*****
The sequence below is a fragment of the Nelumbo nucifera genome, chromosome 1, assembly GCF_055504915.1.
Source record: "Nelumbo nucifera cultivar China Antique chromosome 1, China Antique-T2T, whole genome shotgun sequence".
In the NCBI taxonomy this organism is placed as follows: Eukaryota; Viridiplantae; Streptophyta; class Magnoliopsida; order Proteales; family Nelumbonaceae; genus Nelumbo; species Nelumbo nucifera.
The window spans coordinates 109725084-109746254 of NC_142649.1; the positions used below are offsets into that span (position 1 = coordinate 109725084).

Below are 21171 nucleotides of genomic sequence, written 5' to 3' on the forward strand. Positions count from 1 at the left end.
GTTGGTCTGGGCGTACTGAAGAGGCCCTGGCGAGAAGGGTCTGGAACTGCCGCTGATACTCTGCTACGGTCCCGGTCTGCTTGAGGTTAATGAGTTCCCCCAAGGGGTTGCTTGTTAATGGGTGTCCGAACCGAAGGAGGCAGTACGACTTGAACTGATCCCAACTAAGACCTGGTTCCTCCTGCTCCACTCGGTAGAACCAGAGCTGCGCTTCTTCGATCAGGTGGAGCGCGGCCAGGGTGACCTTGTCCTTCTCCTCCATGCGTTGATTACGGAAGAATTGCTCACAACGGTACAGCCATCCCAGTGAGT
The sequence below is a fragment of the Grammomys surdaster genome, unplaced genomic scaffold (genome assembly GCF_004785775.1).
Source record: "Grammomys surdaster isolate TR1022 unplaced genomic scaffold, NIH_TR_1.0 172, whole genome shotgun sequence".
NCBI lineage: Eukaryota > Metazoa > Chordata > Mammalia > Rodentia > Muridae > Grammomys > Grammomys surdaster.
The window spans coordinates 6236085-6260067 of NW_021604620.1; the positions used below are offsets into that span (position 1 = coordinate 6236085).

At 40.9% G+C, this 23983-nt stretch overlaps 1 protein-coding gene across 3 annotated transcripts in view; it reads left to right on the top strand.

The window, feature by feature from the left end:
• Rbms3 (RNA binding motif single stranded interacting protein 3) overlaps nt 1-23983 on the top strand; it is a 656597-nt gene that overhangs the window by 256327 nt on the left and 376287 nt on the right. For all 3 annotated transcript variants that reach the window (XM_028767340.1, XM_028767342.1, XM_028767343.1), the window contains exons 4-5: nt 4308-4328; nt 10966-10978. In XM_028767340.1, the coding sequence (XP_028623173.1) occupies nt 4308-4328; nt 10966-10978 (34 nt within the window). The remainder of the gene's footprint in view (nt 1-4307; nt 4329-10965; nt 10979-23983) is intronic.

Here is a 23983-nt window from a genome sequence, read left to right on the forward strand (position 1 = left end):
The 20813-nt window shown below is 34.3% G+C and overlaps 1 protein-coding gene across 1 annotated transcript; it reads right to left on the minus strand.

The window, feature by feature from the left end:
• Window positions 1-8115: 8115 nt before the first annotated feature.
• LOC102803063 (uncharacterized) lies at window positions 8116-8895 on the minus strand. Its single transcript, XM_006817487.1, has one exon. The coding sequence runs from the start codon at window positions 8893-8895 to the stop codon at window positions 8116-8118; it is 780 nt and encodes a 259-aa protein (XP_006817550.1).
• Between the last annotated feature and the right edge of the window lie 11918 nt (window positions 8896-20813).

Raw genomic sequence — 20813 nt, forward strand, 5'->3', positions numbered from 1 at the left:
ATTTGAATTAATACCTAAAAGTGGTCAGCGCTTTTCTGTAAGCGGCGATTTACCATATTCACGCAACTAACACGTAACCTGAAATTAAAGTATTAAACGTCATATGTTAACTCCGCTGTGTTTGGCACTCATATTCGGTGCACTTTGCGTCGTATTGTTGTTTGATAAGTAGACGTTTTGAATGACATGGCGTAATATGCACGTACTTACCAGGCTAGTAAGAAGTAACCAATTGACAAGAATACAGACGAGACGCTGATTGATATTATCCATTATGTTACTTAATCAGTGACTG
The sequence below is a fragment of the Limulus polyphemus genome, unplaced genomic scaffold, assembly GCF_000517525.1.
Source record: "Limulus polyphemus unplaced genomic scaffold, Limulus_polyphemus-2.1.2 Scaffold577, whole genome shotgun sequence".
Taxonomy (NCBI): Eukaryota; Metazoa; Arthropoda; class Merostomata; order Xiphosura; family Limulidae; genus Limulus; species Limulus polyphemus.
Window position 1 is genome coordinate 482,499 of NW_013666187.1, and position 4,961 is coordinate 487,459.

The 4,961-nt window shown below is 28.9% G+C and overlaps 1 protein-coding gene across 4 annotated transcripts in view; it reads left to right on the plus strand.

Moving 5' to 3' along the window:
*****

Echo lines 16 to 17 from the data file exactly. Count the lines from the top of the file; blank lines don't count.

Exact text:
The window, feature by feature from the left end:
• Window positions 1-8115: 8115 nt before the first annotated feature.